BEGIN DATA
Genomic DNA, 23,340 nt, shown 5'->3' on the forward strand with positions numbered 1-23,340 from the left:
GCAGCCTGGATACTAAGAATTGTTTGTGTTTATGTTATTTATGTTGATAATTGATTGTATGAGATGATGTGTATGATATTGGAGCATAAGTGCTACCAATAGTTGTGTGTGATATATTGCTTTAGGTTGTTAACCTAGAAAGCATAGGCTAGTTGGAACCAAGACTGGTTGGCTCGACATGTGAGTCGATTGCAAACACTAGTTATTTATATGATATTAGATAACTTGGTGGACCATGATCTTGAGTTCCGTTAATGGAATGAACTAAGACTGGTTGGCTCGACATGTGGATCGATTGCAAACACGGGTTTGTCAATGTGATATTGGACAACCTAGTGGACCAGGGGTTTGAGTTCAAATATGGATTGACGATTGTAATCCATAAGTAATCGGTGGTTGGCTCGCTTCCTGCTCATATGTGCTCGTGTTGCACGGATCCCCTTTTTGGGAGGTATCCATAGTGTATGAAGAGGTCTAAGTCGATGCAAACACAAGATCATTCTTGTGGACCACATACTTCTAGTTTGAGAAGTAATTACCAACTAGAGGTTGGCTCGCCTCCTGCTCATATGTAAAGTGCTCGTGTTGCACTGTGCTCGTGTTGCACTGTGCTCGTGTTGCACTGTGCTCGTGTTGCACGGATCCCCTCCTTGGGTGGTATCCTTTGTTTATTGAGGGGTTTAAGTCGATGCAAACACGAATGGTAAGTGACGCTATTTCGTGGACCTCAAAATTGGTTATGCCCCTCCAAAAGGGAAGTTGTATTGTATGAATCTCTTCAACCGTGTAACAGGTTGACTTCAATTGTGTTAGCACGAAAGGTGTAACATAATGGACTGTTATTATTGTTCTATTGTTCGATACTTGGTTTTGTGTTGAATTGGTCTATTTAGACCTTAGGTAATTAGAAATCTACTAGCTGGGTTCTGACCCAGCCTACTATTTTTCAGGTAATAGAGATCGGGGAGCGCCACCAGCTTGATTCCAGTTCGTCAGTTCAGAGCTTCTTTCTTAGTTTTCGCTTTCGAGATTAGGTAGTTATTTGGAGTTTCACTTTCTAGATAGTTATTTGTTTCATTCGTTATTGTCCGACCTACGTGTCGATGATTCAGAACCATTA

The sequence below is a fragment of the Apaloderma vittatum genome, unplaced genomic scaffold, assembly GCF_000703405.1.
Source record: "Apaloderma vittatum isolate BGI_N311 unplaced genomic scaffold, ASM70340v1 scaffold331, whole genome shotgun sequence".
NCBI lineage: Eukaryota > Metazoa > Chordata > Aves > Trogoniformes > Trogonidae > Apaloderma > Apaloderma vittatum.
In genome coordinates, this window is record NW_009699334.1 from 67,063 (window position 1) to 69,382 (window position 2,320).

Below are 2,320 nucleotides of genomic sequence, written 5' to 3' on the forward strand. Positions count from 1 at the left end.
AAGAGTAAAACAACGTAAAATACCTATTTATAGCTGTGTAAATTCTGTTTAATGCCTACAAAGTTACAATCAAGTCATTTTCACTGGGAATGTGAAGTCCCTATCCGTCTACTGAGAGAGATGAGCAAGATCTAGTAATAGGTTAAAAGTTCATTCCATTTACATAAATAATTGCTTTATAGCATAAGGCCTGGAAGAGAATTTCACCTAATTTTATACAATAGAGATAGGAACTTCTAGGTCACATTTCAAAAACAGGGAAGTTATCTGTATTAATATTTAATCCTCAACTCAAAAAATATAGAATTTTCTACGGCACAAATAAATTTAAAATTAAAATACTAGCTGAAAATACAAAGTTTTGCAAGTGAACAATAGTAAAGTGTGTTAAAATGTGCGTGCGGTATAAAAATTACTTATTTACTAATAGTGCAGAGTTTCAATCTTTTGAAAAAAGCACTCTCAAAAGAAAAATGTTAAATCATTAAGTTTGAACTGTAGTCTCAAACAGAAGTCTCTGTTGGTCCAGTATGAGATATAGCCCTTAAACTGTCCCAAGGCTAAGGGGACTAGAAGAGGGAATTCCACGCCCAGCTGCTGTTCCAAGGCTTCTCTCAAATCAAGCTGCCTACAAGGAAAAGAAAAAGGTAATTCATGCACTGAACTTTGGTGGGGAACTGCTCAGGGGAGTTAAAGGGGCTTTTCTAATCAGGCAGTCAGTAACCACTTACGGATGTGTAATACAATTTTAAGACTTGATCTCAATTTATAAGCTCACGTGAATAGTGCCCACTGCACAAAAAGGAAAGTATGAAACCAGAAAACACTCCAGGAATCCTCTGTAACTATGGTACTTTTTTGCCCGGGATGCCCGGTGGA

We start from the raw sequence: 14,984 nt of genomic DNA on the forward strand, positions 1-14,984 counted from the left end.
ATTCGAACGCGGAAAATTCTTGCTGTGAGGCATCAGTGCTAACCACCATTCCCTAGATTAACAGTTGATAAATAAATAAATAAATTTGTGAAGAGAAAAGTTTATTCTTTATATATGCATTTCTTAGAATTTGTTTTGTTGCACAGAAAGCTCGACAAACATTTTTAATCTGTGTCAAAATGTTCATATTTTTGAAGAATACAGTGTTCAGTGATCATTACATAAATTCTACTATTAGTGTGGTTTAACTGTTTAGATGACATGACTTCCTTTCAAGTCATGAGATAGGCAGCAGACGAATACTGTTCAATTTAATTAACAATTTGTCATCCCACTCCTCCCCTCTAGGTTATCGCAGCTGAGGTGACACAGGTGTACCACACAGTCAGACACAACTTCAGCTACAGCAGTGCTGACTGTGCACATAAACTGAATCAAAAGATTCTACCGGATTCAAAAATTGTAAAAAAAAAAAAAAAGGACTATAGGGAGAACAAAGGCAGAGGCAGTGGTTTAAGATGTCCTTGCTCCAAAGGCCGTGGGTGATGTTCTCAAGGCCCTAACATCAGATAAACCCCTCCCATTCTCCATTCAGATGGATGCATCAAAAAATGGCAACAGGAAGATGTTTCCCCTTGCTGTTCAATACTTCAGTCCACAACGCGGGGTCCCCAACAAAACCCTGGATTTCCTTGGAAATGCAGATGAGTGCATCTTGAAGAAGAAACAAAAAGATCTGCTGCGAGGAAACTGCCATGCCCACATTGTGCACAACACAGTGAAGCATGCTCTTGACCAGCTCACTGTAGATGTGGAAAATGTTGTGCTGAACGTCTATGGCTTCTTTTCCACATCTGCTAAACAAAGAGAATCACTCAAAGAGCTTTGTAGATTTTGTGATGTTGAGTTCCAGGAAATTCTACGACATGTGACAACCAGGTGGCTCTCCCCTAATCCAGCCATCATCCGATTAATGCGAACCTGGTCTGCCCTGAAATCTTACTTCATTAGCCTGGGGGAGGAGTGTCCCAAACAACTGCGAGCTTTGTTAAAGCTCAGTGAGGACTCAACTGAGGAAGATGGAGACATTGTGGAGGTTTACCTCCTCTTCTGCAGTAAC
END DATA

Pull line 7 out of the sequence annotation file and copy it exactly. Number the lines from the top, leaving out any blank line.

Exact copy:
Below are 2,320 nucleotides of genomic sequence, written 5' to 3' on the forward strand. Positions count from 1 at the left end.